A 30 minute drive south of Sycamore Lodge will take you to Dollar on the south side of the Ochil Hills.  Take the picturesque road through Glendevon and it feels like your in a wee Highland glen.  The views on the return journey are particularly stunning when the iconic Gleneagles Hotel comes into view with the backdrop of the Grampian Mountains.  The attractive upmarket town of Dollar lies at the foothill of the Ochil Hills.  Visit around the month of May and you’ll see the cherry trees that line the burn in full bloom, a great photo opportunity.  On the main street you’ll find independent shops including a wonderful Delicatessen, contemporary art gallery and several places for a bite to eat.  Castle Campbell sits high above the town at the head of Dollar Glen.  The walk up the glen is fairly strenuous but well worth it for the scenery, being surrounded by deep gorges and cascading waterfalls.  

The attractive town Dunblane lies just 5 miles north of Stirling.  With the Allan Water running through the town enjoy a riverside walk, or a stroll around the charming historic town centre.  The beautiful Dunblane Cathedral is to be admired from the outside, and it’s worth going inside too to appreciate the stunning wood carvings and stained glass windows. Closeby is the Leighton Library, the oldest purpose built library in Scotland.  For historians and bibliophiles it’s definately worth a visit. From the world of tennis, the Murray brothers hail from Dunblane and you’ll find a gold postbox in the town centre celebrating Andy!  A few miles north of the town is Cromlix Hotel.  Owned by Andy Murray it’s secluded in acres of woodland and garden grounds and well worth a visit.  

Dunblane Cathedral
Dunkeld & Birnam

Linked by a bridge over the River Tay lie the town and village, Dunkeld and Birnam.  Both are equally attractive, but totally different in atmosphere and appearance.  From Sycamore Lodge the quickest route is 30 mins north on the A9 or, take a slightly slower journey through the scenic Sma’ Glen and you’ll be there in just under an hour.  Sleepier Birnam has abit of a Victorian feel, with substantial grey stone buildings.  The Arts & Conference Centre features displays highlighting the links with the author Beatrix Potter who spent her childhood holidays there.  Across the river in Dunkeld the buildings are mainly whitewashed.  A great selection of independent shops, hotels and eateries line both sides of Bridge Street and High Street.  Continue further along High Street and you’ll come to Dunkeld Cathedral.  With the river on one side and open land leading to the hills, the setting is idyllic.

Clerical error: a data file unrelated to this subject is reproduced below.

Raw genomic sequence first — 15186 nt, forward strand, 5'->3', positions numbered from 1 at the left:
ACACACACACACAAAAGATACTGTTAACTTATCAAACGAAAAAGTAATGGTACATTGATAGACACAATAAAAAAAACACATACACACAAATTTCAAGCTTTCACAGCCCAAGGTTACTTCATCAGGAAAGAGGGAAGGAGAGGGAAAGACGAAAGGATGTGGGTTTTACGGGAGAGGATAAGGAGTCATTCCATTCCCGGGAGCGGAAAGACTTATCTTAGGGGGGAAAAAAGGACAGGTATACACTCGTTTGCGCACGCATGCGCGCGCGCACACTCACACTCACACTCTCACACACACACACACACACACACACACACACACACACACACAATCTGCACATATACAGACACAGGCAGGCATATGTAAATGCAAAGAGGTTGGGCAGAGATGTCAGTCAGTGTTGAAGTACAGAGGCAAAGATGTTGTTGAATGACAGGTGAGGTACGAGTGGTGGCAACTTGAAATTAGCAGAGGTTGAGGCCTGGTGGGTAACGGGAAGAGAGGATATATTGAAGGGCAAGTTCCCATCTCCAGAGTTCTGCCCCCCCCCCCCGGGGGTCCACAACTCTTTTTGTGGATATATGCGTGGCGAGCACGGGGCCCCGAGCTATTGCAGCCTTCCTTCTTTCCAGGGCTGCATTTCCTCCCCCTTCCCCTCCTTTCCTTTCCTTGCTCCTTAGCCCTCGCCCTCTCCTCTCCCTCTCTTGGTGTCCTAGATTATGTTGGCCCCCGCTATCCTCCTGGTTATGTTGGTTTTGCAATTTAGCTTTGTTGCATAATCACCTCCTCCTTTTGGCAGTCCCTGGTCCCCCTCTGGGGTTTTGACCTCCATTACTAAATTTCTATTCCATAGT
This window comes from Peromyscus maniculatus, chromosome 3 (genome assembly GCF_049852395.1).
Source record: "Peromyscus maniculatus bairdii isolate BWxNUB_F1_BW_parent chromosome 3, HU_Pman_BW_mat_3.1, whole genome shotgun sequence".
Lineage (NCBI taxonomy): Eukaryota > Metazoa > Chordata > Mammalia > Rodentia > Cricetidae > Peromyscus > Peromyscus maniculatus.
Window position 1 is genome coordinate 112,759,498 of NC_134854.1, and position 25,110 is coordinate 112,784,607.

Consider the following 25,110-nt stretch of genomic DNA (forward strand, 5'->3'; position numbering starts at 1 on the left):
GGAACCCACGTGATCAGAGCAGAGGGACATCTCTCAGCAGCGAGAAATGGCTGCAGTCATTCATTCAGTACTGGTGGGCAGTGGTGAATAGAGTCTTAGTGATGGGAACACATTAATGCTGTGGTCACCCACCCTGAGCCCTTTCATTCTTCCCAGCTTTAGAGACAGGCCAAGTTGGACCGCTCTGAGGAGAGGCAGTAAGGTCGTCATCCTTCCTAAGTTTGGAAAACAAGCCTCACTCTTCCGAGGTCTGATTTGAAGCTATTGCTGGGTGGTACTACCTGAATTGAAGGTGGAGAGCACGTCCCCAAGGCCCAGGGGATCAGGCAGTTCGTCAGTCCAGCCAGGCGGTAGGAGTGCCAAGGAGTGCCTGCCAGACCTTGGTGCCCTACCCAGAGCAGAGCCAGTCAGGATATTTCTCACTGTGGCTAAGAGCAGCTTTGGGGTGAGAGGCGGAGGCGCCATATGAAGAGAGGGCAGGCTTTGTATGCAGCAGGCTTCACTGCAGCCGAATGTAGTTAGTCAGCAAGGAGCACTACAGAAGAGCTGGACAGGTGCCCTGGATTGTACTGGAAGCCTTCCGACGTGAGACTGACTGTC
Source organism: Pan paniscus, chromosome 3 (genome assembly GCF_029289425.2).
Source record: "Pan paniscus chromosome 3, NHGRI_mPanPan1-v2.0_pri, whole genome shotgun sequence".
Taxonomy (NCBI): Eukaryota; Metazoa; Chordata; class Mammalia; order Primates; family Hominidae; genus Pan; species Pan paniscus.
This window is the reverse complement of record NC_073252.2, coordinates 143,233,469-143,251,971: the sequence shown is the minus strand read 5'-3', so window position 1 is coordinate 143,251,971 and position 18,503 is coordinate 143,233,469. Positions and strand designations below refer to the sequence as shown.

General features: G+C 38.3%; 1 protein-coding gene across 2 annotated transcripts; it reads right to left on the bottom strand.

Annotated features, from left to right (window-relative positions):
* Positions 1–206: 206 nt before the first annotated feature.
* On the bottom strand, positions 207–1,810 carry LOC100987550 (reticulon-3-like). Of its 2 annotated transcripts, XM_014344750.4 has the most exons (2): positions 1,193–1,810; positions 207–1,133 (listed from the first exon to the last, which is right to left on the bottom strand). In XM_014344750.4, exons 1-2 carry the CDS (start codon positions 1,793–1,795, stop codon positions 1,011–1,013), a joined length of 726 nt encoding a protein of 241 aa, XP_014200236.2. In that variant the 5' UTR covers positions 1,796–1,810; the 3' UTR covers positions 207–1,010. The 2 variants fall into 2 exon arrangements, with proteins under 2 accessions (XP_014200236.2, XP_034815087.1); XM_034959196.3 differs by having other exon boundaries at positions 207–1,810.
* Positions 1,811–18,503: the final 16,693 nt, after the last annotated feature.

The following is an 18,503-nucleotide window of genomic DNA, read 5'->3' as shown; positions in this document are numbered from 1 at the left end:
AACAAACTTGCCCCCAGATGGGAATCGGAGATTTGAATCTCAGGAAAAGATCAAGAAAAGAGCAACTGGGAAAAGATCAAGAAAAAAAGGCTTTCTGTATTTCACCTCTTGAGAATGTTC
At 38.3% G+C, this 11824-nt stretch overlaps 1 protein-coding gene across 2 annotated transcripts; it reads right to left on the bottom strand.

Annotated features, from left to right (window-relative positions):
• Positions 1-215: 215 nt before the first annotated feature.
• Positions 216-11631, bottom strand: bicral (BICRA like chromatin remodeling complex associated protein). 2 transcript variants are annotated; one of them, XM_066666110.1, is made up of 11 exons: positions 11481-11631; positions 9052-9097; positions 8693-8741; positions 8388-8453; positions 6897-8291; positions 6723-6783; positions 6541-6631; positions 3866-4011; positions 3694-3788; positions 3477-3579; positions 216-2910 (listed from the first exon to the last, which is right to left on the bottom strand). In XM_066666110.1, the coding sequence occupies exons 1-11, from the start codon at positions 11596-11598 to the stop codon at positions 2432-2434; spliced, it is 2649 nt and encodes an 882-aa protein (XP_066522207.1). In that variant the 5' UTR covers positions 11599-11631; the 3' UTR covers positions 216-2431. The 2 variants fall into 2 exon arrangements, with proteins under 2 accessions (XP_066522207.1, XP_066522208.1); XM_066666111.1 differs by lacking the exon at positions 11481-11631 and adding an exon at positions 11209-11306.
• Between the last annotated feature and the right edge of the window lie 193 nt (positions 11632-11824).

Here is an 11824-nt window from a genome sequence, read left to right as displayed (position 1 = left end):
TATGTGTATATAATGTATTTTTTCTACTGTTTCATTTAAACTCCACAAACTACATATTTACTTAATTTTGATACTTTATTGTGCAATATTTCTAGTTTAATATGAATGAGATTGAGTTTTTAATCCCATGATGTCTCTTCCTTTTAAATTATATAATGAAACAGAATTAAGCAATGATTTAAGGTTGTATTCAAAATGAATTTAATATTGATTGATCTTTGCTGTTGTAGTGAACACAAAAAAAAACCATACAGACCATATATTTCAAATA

It feels a little bit like time stood still when you arrive in the pretty village Doune, around 30 mins drive from  Sycamore Lodge.  The Mercat Cross stands at the intersection of the main streets where you’ll find a small range of independent shops intermingled with cottages.  Walkers, cyclists and cartophiles may be surprised to find Harvey Maps here in this sleepy wee village.  Pop into their shop and Map Bothy to find out how their maps are made.  The Buttercup Café is lovely for a bite to eat.  If the weather is fine they also have outdoor seating in an attractive courtyard where you’ll also find Doune Chic, a collection of boutiques  located in pretty chalets.  Doune Castle sits just outside the village and film buffs may be interested to know it featured heavily in Monty Python and the Holy Grail, Outlander and Game of Thrones.  

Doune, Scotland